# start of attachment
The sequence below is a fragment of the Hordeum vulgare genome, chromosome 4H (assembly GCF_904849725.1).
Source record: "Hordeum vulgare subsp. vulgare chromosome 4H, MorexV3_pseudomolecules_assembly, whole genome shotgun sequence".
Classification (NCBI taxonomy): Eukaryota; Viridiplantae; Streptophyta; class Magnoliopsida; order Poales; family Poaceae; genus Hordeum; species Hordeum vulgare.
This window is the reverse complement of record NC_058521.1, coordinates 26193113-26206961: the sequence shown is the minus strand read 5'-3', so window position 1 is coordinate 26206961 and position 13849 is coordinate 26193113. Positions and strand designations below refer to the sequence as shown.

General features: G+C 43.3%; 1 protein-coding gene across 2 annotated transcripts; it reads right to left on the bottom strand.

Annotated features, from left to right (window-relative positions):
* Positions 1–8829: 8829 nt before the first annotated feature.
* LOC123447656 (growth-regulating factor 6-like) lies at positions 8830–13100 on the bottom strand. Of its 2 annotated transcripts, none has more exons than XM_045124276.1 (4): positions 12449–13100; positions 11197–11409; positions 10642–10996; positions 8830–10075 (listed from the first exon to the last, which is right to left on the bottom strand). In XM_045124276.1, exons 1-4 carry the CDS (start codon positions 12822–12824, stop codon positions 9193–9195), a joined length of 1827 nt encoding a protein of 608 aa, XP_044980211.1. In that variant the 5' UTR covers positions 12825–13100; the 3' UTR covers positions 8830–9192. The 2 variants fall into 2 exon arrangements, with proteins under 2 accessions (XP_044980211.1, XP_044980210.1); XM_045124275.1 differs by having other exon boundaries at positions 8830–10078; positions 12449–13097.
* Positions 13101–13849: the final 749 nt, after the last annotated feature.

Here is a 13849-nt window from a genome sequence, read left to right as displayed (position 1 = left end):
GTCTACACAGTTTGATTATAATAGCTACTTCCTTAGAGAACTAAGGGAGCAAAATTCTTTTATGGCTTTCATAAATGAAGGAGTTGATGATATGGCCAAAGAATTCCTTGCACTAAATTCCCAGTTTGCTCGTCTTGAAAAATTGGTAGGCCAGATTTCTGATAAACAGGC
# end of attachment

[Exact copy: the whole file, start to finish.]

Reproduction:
The sequence below is a fragment of the Hordeum vulgare genome, chromosome 4H (assembly GCF_904849725.1).
Source record: "Hordeum vulgare subsp. vulgare chromosome 4H, MorexV3_pseudomolecules_assembly, whole genome shotgun sequence".
Classification (NCBI taxonomy): Eukaryota; Viridiplantae; Streptophyta; class Magnoliopsida; order Poales; family Poaceae; genus Hordeum; species Hordeum vulgare.
This window is the reverse complement of record NC_058521.1, coordinates 26193113-26206961: the sequence shown is the minus strand read 5'-3', so window position 1 is coordinate 26206961 and position 13849 is coordinate 26193113. Positions and strand designations below refer to the sequence as shown.

General features: G+C 43.3%; 1 protein-coding gene across 2 annotated transcripts; it reads right to left on the bottom strand.

Annotated features, from left to right (window-relative positions):
* Positions 1–8829: 8829 nt before the first annotated feature.
* LOC123447656 (growth-regulating factor 6-like) lies at positions 8830–13100 on the bottom strand. Of its 2 annotated transcripts, none has more exons than XM_045124276.1 (4): positions 12449–13100; positions 11197–11409; positions 10642–10996; positions 8830–10075 (listed from the first exon to the last, which is right to left on the bottom strand). In XM_045124276.1, exons 1-4 carry the CDS (start codon positions 12822–12824, stop codon positions 9193–9195), a joined length of 1827 nt encoding a protein of 608 aa, XP_044980211.1. In that variant the 5' UTR covers positions 12825–13100; the 3' UTR covers positions 8830–9192. The 2 variants fall into 2 exon arrangements, with proteins under 2 accessions (XP_044980211.1, XP_044980210.1); XM_045124275.1 differs by having other exon boundaries at positions 8830–10078; positions 12449–13097.
* Positions 13101–13849: the final 749 nt, after the last annotated feature.

Here is a 13849-nt window from a genome sequence, read left to right as displayed (position 1 = left end):
GTCTACACAGTTTGATTATAATAGCTACTTCCTTAGAGAACTAAGGGAGCAAAATTCTTTTATGGCTTTCATAAATGAAGGAGTTGATGATATGGCCAAAGAATTCCTTGCACTAAATTCCCAGTTTGCTCGTCTTGAAAAATTGGTAGGCCAGATTTCTGATAAACAGGC